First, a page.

Anxiety Makes People Less Empathetic, New Study Finds, So That's Unfortunate
You might be familiar with some of the symptoms of being anxious — sweaty palms, racing heartbeat, tense muscles — but it turns out there's another, less obvious side effect as well. New research suggests that anxious people are less empathetic and more unable to picture themselves in someone else's shoes. Which is unfortunate, but also makes a strange amount of sense. Here's the lowdown on how anxiety might affect empathy.
In a new study conduced by researchers from the University of Iowa, participants were tested as to how well they were able to think from another person's perspective. First, however, some of the participants were asked to recall in detail incidents that had provoked a great deal of anxiety, while others were asked to write about either neutral events or events that had provoked anger or disgust.
After they had been primed in this way, participants went through two tests to gauge their ability to put themselves in someone else's shoes. In the first test, participants were shown a picture of a person with a book and asked on which side of the person the book was. From the participants' perspective the book was to the right, but from the perspective of the person in the photograph, the book was on the left. This meant that both answers were correct; how people answered, therefore, was indicative of whose perspective they were considering.
In the second test, participants were given the following scenario: Nick, an incoming freshman, emails his friend David, a sophomore, to ask if he should take a class with Professor Jones. Unbeknownst to Nick, Professor Jones has been rude to David in the past. David replies, “Oh yeah, Professor Jones is a real nice guy.” Knowing what they know about David and Professor Jones, participants will recognize that the email is sarcastic, but participants are asked how Nick will take the email, to see how well they can see from his perspective.
So how did people do? Well, in the first test, the people who were primed to have their anxiety levels elevated were more likely to list the book's location from their own perspective than those who were primed with other emotions. And in the second test, people in the anxious condition were more likely to report that Nick would pick up on the sarcasm, meaning they were less likely to fully imagine the situation from his perspective. Whether this means anxious people are more unable or just more unwilling to shift their perspectives is unclear; based on this research, though, it seems that being anxious makes it harder to be empathetic.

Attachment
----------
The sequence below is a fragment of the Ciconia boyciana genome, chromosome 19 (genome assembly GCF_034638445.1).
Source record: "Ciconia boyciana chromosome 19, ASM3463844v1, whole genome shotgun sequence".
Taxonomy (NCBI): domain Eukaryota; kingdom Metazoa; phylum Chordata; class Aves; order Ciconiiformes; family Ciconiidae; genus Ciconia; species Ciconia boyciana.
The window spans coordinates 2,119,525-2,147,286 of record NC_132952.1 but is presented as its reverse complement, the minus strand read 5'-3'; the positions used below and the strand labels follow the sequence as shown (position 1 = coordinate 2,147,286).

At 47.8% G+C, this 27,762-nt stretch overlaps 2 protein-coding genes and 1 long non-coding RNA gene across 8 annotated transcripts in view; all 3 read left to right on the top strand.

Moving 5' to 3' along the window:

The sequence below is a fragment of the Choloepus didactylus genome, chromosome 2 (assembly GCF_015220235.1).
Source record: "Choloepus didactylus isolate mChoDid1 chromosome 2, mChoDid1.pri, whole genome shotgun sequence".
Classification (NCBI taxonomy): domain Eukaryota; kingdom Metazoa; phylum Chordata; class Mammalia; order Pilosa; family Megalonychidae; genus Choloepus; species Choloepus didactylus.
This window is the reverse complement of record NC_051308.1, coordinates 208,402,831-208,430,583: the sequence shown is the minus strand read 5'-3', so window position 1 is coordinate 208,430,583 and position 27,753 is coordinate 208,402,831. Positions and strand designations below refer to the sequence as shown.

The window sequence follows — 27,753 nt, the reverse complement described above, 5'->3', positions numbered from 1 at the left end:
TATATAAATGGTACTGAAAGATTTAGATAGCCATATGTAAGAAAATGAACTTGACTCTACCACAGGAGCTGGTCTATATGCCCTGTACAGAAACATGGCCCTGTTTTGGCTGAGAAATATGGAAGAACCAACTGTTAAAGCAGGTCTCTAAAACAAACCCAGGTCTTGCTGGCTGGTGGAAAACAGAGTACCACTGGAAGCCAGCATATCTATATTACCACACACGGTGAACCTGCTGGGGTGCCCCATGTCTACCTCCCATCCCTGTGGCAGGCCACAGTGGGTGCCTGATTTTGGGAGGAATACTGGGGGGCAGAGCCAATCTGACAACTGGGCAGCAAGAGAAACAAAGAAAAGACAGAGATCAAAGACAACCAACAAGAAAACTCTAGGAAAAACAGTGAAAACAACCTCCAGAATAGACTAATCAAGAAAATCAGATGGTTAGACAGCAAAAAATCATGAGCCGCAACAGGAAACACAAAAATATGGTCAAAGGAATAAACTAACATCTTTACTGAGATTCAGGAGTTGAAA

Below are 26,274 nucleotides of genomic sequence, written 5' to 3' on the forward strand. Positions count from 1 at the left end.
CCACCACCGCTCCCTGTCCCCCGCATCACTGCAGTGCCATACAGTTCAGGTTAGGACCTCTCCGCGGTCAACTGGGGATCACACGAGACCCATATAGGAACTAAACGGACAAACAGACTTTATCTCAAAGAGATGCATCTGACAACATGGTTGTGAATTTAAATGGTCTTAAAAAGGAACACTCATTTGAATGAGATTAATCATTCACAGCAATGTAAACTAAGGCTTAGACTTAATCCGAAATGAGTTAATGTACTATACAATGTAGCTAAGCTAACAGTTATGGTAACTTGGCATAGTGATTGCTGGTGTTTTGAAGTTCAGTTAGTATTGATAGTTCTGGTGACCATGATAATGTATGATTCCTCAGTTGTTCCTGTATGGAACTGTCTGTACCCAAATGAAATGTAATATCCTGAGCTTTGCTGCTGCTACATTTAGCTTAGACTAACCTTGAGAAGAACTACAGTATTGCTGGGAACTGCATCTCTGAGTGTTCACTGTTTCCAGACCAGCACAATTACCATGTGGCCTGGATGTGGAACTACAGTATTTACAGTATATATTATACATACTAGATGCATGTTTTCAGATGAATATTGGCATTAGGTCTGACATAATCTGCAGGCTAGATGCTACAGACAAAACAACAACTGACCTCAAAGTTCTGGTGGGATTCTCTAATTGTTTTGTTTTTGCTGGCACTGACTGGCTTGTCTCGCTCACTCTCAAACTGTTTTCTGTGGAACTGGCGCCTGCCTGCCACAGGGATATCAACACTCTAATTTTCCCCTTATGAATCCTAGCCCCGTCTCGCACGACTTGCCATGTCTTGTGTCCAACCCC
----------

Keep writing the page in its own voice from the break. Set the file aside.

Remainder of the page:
This is obviously a kind of sucky finding — after all, times when we're more likely to be anxious are also times when it would probably be useful to see things from other people's perspective (first dates come to mind, for example). But it does make a certain amount of sense, too — after all, anxiety usually happens when our brains have decided, rightly or wrongly, that we are in trouble. Whether you're going to do some public speaking or be a contestant in the Hunger Games, anxiety tells us that something bad is coming and prompts us to protect ourselves. So it makes sense that our brains wouldn't prioritize empathizing with other people under those circumstances. The trouble is that it creates a nasty positive feedback loop where people have more difficulty connecting with people at times when they need to, thus making things go badly and provoking more anxiety.
The research doesn't suggest how anxious people can avoid this problem, but if you're someone with an anxiety attack, chances are just being aware of this tendency and finding ways to recognize when it's happening can help.
So best of luck, everyone, and remember: deep breaths.